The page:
The Israelites are getting nervous because Moses has been up the mountain of God for 40 days. They are certain that he is dead or gone forever with God, and they want someone or something to lead them out of this accursed wilderness. If Moses and his God will not do it – then they might as well return to worshipping the other gods that they knew in Egypt. You see, even though God had done great things for them, their hearts had not been transformed yet and the people were not ready to fully participate in a future with that God. They accosted Aaron and browbeat him until he agreed to make them a new idol to worship. Aaron had them bring all the gold they acquired from the Egyptians and he cast a metal calf. Aaron tried to make it better by telling them that “tomorrow is a festival to the LORD” (using the very name of God), but it was not to be. God, on top of the mountain saw what was happening and without the intervention of Moses, God would have destroyed the Israelites. Moses helped change God’s mind by reminding God of the promises made to Abraham and his descendants.
The summation of Paul’s letter to the believers in Philippi is an exhortation to them to keep doing what they have learned. He reminds them of their place in society and their behaviors that reflect their full participation as followers of the Christ. Rejoice, be gentle, don’t worry – trust in God, do whatever is true, just, honorable, pure, commendable…by engaging in these things no matter the circumstance or degree of persecution they will know the peace of God who is with them always.
Jesus is finishing his parables to the chief priests and elders. This final one is possibly the most difficult one for them and for us to hear. A king throws a wedding banquet for his son and invites all the well-to-do to come. They blow him off and even go so far as to kill the king’s slaves who were sent to bring them to the party. The king then sends troops and wreaks revenge upon them. The wedding feast will now continue, but there needs to be a crowd. The king orders the slaves to go out into the streets to collect people, “both good and bad”, so that the wedding hall was filled to capacity. However, one of the guests chose to not fully participate and he was tossed into the night for his choice.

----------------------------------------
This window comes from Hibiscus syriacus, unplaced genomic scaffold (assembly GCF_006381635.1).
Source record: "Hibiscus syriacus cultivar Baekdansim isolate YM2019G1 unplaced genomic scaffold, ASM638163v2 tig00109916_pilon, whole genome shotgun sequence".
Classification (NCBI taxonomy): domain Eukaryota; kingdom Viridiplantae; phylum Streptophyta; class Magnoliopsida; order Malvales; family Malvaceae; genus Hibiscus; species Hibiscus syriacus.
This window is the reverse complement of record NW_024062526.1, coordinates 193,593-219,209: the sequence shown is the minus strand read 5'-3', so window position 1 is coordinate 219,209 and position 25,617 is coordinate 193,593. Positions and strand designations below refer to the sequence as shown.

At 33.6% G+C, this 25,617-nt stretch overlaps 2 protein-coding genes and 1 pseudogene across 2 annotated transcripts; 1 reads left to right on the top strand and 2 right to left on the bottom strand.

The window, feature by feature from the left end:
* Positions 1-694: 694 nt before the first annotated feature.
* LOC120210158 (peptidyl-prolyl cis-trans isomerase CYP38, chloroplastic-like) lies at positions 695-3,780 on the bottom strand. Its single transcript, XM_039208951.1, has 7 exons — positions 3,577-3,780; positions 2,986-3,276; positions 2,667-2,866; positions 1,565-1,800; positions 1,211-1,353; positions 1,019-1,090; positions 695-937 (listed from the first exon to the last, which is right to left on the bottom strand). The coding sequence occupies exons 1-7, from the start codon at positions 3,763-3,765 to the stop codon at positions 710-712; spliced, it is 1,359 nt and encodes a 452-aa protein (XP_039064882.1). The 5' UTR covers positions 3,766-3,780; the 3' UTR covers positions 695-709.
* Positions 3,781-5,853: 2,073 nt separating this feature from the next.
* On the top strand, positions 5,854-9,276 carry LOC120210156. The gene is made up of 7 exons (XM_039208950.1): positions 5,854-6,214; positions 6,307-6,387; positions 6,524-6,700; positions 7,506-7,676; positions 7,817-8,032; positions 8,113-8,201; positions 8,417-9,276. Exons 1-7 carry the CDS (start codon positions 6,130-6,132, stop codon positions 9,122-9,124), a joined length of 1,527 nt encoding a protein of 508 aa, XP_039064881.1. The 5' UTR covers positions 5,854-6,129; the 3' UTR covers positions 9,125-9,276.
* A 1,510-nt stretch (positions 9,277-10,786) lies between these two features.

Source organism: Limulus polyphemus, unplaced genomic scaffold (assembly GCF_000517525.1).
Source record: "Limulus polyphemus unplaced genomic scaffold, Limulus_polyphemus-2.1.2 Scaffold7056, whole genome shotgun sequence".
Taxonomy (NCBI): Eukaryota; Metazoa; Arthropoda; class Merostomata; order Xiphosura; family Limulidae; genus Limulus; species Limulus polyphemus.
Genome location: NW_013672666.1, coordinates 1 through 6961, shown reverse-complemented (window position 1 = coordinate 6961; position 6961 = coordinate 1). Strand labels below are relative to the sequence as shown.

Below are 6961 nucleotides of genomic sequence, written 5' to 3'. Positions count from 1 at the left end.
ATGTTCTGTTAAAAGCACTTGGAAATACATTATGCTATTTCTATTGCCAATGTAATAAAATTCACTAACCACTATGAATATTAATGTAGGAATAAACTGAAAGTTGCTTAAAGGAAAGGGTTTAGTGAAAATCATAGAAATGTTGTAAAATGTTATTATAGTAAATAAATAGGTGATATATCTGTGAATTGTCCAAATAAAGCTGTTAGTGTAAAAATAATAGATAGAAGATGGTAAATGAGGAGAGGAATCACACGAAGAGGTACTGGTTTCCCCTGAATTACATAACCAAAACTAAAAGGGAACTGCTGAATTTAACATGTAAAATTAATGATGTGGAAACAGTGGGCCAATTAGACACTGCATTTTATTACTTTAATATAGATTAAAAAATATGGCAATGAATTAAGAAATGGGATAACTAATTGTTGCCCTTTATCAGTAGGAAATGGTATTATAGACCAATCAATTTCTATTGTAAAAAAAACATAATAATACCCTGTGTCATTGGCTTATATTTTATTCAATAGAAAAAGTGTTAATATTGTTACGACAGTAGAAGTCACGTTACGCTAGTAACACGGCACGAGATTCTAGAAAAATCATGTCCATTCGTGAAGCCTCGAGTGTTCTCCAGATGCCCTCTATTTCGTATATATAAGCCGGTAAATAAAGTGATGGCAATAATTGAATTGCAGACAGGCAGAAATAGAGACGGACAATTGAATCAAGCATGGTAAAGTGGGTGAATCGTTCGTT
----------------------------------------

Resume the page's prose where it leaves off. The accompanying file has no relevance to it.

While I was in seminary, after I left full-time work as a pharmacist, I managed a group of four Arlington-based 9Round kick boxing gyms for a friend. This friend had been in the personal training and fitness world most of his life. He told me the truth about gym memberships that a minority of people who sign up for a membership ever fully commit to using the gym regularly (defined as 3 times a week, every week). The corollary to this is the number of folks who belong to a diet plan (Weight Watchers, Nutrisystem, Atkins, etc) and duly pay their money and yet only 1% of all members ever lose any weight – or if they do lose weight they fail to keep it off long-term. There is no commitment to fully participate in changing the habits that lead to getting in better shape or in losing weight…we would rather keep doing what feels comfortable to us – even if it is killing us.